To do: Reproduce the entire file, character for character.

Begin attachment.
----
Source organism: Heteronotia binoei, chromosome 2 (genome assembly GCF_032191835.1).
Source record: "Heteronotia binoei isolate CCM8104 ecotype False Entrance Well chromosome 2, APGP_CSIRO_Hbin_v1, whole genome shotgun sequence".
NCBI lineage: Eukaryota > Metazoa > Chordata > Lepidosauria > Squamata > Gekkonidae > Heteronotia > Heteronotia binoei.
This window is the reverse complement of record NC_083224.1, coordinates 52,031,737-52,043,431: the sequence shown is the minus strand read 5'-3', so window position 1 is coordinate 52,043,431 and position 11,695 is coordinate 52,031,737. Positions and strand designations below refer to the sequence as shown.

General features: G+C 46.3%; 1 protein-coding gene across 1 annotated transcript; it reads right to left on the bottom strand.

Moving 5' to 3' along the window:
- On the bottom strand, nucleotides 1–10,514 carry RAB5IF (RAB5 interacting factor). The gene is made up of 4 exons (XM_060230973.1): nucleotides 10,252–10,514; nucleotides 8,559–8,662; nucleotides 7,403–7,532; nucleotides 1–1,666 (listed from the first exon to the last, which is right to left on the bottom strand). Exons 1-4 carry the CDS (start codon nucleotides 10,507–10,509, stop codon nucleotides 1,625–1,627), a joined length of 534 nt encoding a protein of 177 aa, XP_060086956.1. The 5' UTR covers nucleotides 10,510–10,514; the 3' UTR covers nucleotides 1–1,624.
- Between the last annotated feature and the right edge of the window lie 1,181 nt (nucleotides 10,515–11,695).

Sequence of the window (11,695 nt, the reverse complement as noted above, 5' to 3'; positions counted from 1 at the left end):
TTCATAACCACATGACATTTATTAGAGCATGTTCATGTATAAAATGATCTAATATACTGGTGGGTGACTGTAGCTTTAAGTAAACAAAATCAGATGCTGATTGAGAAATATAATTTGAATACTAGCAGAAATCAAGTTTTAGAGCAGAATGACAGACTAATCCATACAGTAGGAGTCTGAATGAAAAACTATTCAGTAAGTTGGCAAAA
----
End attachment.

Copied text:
Source organism: Heteronotia binoei, chromosome 2 (genome assembly GCF_032191835.1).
Source record: "Heteronotia binoei isolate CCM8104 ecotype False Entrance Well chromosome 2, APGP_CSIRO_Hbin_v1, whole genome shotgun sequence".
NCBI lineage: Eukaryota > Metazoa > Chordata > Lepidosauria > Squamata > Gekkonidae > Heteronotia > Heteronotia binoei.
This window is the reverse complement of record NC_083224.1, coordinates 52,031,737-52,043,431: the sequence shown is the minus strand read 5'-3', so window position 1 is coordinate 52,043,431 and position 11,695 is coordinate 52,031,737. Positions and strand designations below refer to the sequence as shown.

General features: G+C 46.3%; 1 protein-coding gene across 1 annotated transcript; it reads right to left on the bottom strand.

Moving 5' to 3' along the window:
- On the bottom strand, nucleotides 1–10,514 carry RAB5IF (RAB5 interacting factor). The gene is made up of 4 exons (XM_060230973.1): nucleotides 10,252–10,514; nucleotides 8,559–8,662; nucleotides 7,403–7,532; nucleotides 1–1,666 (listed from the first exon to the last, which is right to left on the bottom strand). Exons 1-4 carry the CDS (start codon nucleotides 10,507–10,509, stop codon nucleotides 1,625–1,627), a joined length of 534 nt encoding a protein of 177 aa, XP_060086956.1. The 5' UTR covers nucleotides 10,510–10,514; the 3' UTR covers nucleotides 1–1,624.
- Between the last annotated feature and the right edge of the window lie 1,181 nt (nucleotides 10,515–11,695).

Sequence of the window (11,695 nt, the reverse complement as noted above, 5' to 3'; positions counted from 1 at the left end):
TTCATAACCACATGACATTTATTAGAGCATGTTCATGTATAAAATGATCTAATATACTGGTGGGTGACTGTAGCTTTAAGTAAACAAAATCAGATGCTGATTGAGAAATATAATTTGAATACTAGCAGAAATCAAGTTTTAGAGCAGAATGACAGACTAATCCATACAGTAGGAGTCTGAATGAAAAACTATTCAGTAAGTTGGCAAAA